Where that article was meant to be more of a conversation-starter, this is an opinion piece. The Combine kicks draft season into high gear, and while we're still in the information-gathering phase of the season (pre-draft visits start soon!), this is also a time where fluid opinions start to solidify. We have hard data on prospects now, and I'm feeling the urge to start paring down the list of potential first-round picks for the Bills.
Mind you, when I say "paring down," I don't really mean that at all. My first rule of following the draft is to keep an open mind. The Bills pick ninth; I have 13 names below, and there are quarterbacks and defensive tackles that should be in the conversation as well that I'm excluding because the Bills don't have anything close to a pressing need to draft early at those positions. (That actually isn't true at quarterback, but we also know they're not going to pick a quarterback.)
What that all is trying to say is this: these are, in my opinion, the 13 best fits for the Bills in the 2014 NFL Draft class. We have more than two months to take closer looks at all of these names, and perhaps even add another name or two if things change, but every single one of these players would help the Bills in a significant way. These are the names that Bills fans should be discussing most thoroughly right up until May 8.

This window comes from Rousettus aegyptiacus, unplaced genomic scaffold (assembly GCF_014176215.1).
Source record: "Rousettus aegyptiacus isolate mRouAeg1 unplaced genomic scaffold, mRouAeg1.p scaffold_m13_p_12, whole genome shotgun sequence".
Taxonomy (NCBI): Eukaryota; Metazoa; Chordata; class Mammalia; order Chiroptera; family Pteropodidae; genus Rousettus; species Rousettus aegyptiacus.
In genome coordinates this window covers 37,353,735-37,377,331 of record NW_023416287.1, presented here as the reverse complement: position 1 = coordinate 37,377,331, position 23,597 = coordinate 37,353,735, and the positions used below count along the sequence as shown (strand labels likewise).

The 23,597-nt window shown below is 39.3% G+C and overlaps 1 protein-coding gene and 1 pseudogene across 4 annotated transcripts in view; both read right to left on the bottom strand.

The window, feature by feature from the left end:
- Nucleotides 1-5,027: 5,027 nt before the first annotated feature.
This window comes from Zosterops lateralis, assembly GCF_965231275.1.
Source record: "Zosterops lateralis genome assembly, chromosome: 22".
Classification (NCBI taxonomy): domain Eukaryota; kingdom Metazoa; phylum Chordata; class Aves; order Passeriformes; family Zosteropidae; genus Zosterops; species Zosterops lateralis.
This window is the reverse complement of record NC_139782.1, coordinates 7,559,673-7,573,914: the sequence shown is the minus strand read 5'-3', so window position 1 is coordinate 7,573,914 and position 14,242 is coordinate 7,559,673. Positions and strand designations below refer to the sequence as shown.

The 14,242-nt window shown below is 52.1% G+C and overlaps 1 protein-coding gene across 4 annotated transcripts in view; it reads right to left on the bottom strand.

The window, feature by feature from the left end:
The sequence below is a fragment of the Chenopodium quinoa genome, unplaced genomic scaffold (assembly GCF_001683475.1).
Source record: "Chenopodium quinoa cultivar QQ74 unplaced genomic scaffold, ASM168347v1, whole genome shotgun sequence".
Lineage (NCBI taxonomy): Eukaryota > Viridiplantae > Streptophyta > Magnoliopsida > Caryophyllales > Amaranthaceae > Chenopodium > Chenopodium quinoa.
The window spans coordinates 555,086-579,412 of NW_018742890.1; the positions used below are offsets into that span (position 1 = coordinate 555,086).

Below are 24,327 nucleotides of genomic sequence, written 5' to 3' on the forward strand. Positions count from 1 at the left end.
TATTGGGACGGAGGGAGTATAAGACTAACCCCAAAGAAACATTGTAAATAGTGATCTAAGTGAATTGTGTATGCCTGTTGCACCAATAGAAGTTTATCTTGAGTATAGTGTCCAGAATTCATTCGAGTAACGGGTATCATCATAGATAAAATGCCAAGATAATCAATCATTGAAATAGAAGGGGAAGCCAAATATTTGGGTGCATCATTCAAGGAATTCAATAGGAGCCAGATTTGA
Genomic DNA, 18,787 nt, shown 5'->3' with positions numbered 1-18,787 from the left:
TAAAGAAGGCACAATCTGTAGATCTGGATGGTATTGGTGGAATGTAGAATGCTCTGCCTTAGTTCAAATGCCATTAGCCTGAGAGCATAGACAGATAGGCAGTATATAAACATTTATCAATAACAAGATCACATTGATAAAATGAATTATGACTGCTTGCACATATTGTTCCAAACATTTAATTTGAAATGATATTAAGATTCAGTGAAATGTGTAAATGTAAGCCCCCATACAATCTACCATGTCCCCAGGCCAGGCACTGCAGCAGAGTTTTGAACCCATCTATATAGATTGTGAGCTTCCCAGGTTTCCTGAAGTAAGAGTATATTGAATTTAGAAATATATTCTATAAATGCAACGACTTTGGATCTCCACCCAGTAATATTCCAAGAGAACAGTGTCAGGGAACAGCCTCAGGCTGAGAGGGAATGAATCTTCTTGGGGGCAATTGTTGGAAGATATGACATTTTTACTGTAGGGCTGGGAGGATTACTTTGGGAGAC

Mike Evans, WR, Texas A&M
He may not be a true No. 1 receiver, but Evans has skills and traits that the Bills desperately crave to help their young quarterback: elite ball skills, size and an overall physicality to his game. Buffalo's passing game is entirely finesse; Evans would change that almost instantly. He alleviated some speed concerns in Indianapolis, too. Even if he's not a No. 1, he's a uniquely skilled No. 2 that would perfectly complement Buffalo's underrated receiving talent on hand.
Sammy Watkins, WR, Clemson
Watkins is not the "size" receiver that Bills fans craze, but he doesn't need to be. When a player is this talented, rationalizations about how he fits into the status quo don't matter. Watkins would step into Buffalo and be the team's go-to receiving target from the start.
Eric Ebron, TE, North Carolina
Proponents of the Bills adding a big receiver should not forget about Ebron, even after Evans' strong Combine performance. Ebron confirmed his top-notch athleticism, and is fairly universally considered the top tight end available this year, and a legitimate candidate to be taken in the top half of the first round. Whether or not the Bills (or the league, for that matter) value this position enough to pull the trigger that early is the big question.
Taylor Lewan, OT, Michigan
The next two names on our list command many more headlines, but Lewan was always very close in terms of on-field performance, and he proved in Indianapolis that he may even be better athletically. Lewan is a legitimate Top 10 prospect that can play either side of the line, and has the type of athleticism that the Bills sorely lack along their offensive front.
Jake Matthews, OT, Texas A&M
Everything said about Lewan applies to Matthews, who has the additional benefits of NFL-caliber bloodlines (his father is Hall of Fame lineman Bruce Matthews) and a squeaky-clean image off the field. Matthews' athletic numbers paled in comparison to Lewan and the next name down, but his tape is better than both, his athletic numbers are very good in their own right, and he remains one of the safest investments in this year's draft class.
Greg Robinson, OT, Auburn